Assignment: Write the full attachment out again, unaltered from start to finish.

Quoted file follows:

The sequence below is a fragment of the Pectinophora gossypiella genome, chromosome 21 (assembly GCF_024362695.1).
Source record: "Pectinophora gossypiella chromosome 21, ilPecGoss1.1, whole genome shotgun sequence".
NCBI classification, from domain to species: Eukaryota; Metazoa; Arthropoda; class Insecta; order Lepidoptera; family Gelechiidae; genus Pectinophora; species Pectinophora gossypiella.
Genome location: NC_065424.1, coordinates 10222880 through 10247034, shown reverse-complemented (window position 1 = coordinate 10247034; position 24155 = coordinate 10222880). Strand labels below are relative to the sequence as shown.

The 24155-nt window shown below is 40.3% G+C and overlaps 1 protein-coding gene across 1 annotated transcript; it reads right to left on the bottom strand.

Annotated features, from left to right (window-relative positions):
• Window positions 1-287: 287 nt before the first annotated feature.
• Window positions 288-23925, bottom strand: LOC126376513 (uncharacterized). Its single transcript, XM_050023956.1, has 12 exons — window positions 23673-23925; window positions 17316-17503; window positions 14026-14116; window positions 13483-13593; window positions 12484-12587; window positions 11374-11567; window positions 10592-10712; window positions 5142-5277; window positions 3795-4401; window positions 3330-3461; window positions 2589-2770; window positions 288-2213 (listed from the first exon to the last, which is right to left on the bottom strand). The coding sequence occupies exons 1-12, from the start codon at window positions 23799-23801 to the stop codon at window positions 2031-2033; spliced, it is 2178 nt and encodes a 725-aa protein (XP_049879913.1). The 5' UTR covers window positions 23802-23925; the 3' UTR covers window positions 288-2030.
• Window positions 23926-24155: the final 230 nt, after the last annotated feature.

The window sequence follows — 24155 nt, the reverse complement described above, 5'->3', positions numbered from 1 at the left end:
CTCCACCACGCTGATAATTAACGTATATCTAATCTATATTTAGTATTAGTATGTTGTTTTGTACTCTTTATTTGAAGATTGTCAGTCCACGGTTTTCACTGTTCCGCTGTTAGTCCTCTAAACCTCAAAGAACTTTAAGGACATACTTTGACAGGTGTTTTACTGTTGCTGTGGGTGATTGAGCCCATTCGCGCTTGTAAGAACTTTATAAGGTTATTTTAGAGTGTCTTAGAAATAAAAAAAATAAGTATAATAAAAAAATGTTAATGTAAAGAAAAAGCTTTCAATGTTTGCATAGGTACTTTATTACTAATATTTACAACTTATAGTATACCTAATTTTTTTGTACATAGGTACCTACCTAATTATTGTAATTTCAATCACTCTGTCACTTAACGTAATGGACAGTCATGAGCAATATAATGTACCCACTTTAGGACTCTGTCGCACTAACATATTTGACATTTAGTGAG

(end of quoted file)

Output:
The sequence below is a fragment of the Pectinophora gossypiella genome, chromosome 21 (assembly GCF_024362695.1).
Source record: "Pectinophora gossypiella chromosome 21, ilPecGoss1.1, whole genome shotgun sequence".
NCBI classification, from domain to species: Eukaryota; Metazoa; Arthropoda; class Insecta; order Lepidoptera; family Gelechiidae; genus Pectinophora; species Pectinophora gossypiella.
Genome location: NC_065424.1, coordinates 10222880 through 10247034, shown reverse-complemented (window position 1 = coordinate 10247034; position 24155 = coordinate 10222880). Strand labels below are relative to the sequence as shown.

The 24155-nt window shown below is 40.3% G+C and overlaps 1 protein-coding gene across 1 annotated transcript; it reads right to left on the bottom strand.

Annotated features, from left to right (window-relative positions):
• Window positions 1-287: 287 nt before the first annotated feature.
• Window positions 288-23925, bottom strand: LOC126376513 (uncharacterized). Its single transcript, XM_050023956.1, has 12 exons — window positions 23673-23925; window positions 17316-17503; window positions 14026-14116; window positions 13483-13593; window positions 12484-12587; window positions 11374-11567; window positions 10592-10712; window positions 5142-5277; window positions 3795-4401; window positions 3330-3461; window positions 2589-2770; window positions 288-2213 (listed from the first exon to the last, which is right to left on the bottom strand). The coding sequence occupies exons 1-12, from the start codon at window positions 23799-23801 to the stop codon at window positions 2031-2033; spliced, it is 2178 nt and encodes a 725-aa protein (XP_049879913.1). The 5' UTR covers window positions 23802-23925; the 3' UTR covers window positions 288-2030.
• Window positions 23926-24155: the final 230 nt, after the last annotated feature.

The window sequence follows — 24155 nt, the reverse complement described above, 5'->3', positions numbered from 1 at the left end:
CTCCACCACGCTGATAATTAACGTATATCTAATCTATATTTAGTATTAGTATGTTGTTTTGTACTCTTTATTTGAAGATTGTCAGTCCACGGTTTTCACTGTTCCGCTGTTAGTCCTCTAAACCTCAAAGAACTTTAAGGACATACTTTGACAGGTGTTTTACTGTTGCTGTGGGTGATTGAGCCCATTCGCGCTTGTAAGAACTTTATAAGGTTATTTTAGAGTGTCTTAGAAATAAAAAAAATAAGTATAATAAAAAAATGTTAATGTAAAGAAAAAGCTTTCAATGTTTGCATAGGTACTTTATTACTAATATTTACAACTTATAGTATACCTAATTTTTTTGTACATAGGTACCTACCTAATTATTGTAATTTCAATCACTCTGTCACTTAACGTAATGGACAGTCATGAGCAATATAATGTACCCACTTTAGGACTCTGTCGCACTAACATATTTGACATTTAGTGAG